We’re trying to benchmark LIF against other measures of adaptability. One such metric is Lumina Learning Inc.’s Spark–which uses a Jungian approach . Do you know of any other framework or system that measures the adaptive capacity of an individual? Do you use any such system in your organization?
As the work week begins in the USA after the Martin Luther King holiday weekend, I urge you to make a donation to the victims of the earthquake in Haiti. Stories of true leadership emerge everyday from amidst the ruins and the disorder, but the need of the hour is our help.Donate through UNICEF:
Or through the American Red Cross:
Barack Obama is always fascinating when it comes to leadership intelligences. Yesterday’s speech, was a succinct demonstration of communicative leadership intelligence.Watch:
In an appropriately stern voice, Obama declared, “… our intelligence community failed to connect those dots, which would have placed the suspect on the no-fly list. In other words, this was not a failure to collect intelligence, it was a failure to integrate and understand the intelligence that we already had.” He went on to say, that this situation was “not acceptable.”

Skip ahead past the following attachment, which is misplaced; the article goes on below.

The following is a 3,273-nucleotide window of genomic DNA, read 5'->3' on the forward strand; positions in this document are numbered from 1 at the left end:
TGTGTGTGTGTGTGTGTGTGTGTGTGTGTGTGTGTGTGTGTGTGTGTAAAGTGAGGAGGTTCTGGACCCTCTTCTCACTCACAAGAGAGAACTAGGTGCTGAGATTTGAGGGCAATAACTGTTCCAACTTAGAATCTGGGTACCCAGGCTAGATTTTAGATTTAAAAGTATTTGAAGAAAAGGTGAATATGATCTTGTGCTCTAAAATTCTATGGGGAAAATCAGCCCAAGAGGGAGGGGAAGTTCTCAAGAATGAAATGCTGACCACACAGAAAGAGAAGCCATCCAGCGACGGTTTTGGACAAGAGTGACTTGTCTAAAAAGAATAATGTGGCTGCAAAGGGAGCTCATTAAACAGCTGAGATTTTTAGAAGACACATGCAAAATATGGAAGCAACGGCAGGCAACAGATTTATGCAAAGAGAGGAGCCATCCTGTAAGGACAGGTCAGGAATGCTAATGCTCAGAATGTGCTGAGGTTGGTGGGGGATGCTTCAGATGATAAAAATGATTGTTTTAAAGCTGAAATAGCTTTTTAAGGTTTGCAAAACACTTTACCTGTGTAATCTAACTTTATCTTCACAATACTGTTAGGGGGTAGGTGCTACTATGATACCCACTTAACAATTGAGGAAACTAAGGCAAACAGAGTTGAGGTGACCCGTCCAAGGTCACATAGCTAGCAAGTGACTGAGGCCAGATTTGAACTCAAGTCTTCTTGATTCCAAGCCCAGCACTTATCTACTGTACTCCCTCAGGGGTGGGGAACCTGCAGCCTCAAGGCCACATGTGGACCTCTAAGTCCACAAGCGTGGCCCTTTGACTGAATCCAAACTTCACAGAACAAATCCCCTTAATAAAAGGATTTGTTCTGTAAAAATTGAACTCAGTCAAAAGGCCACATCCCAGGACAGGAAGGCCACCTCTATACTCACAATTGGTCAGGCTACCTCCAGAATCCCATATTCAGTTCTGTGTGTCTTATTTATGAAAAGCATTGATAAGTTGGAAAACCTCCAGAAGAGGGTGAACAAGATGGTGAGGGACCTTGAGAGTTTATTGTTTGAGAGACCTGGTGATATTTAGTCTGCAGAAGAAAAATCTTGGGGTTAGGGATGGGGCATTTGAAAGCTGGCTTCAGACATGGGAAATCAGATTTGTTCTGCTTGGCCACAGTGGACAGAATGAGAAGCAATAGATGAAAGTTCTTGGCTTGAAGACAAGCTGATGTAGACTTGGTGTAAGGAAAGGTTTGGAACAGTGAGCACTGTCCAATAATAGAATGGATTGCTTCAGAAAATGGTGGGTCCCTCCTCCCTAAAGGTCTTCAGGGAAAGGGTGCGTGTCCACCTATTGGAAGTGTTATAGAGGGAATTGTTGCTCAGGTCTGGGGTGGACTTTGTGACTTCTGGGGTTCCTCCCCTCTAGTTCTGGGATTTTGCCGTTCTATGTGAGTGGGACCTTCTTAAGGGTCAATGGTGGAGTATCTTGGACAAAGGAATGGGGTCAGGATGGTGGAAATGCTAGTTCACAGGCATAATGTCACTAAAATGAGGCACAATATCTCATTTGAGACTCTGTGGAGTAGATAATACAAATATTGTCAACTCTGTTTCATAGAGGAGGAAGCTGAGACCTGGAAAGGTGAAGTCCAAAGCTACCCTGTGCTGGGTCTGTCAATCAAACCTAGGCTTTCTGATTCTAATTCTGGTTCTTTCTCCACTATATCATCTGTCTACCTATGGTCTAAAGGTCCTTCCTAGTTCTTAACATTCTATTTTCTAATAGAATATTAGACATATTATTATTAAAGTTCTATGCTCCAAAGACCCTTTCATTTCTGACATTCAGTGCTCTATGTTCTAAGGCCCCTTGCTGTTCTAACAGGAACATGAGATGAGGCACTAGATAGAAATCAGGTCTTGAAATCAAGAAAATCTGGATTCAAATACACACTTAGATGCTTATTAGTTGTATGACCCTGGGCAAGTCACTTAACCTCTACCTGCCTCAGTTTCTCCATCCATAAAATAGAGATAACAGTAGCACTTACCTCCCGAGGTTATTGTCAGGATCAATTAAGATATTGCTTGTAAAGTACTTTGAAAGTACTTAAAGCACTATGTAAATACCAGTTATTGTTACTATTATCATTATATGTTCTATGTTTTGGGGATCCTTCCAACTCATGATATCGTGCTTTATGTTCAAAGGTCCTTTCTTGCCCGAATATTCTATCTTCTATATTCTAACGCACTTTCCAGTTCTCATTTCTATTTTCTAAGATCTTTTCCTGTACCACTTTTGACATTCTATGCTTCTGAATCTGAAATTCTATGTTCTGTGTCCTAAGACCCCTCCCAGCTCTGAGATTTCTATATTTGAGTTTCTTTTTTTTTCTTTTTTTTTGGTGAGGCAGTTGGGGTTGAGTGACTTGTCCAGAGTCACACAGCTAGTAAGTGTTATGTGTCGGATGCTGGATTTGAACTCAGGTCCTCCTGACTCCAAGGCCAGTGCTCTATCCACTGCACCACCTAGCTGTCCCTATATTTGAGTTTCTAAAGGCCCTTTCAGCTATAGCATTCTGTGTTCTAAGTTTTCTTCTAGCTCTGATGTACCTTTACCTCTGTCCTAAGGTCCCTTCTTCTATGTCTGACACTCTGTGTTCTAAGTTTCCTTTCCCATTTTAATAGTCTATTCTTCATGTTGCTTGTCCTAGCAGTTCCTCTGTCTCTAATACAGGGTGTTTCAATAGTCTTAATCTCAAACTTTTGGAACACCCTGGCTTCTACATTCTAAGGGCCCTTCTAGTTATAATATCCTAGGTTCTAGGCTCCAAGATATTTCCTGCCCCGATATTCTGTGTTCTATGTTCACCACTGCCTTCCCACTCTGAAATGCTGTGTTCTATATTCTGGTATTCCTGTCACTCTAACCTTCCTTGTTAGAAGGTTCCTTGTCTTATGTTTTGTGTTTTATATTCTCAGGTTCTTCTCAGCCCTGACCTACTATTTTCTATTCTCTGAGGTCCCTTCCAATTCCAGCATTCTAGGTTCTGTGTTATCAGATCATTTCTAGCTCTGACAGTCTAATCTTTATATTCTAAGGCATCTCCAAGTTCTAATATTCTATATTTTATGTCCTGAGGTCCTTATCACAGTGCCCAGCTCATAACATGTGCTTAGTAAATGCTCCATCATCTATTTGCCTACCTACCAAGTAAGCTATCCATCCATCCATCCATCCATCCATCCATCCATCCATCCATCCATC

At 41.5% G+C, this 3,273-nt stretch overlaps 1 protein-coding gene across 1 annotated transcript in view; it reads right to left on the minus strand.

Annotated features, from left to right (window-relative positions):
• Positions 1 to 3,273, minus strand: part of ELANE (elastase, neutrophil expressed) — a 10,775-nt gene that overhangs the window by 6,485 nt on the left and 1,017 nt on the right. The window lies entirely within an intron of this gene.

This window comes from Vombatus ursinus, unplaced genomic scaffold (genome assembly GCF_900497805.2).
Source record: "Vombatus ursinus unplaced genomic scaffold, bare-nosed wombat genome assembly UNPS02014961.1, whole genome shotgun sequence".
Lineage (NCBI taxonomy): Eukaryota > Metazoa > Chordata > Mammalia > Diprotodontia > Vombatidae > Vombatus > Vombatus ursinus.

In its editorial wisdom, the Washington Post says, “What was missing from yesterday’s assessment, and what Mr. Obama promised would be quickly forthcoming, was a treatment plan.”
In my opinion, Obama’s speech would have failed if it had laid out a “treatment plan.” Given that the purpose of the speech was to use communicative intelligence to solve a problem–”Obama’s administration goofed up in anti-terrorism efforts”–it had to demonstrate candor and the President’ authority to call relevant parts of his administration to task. And that it definitely did.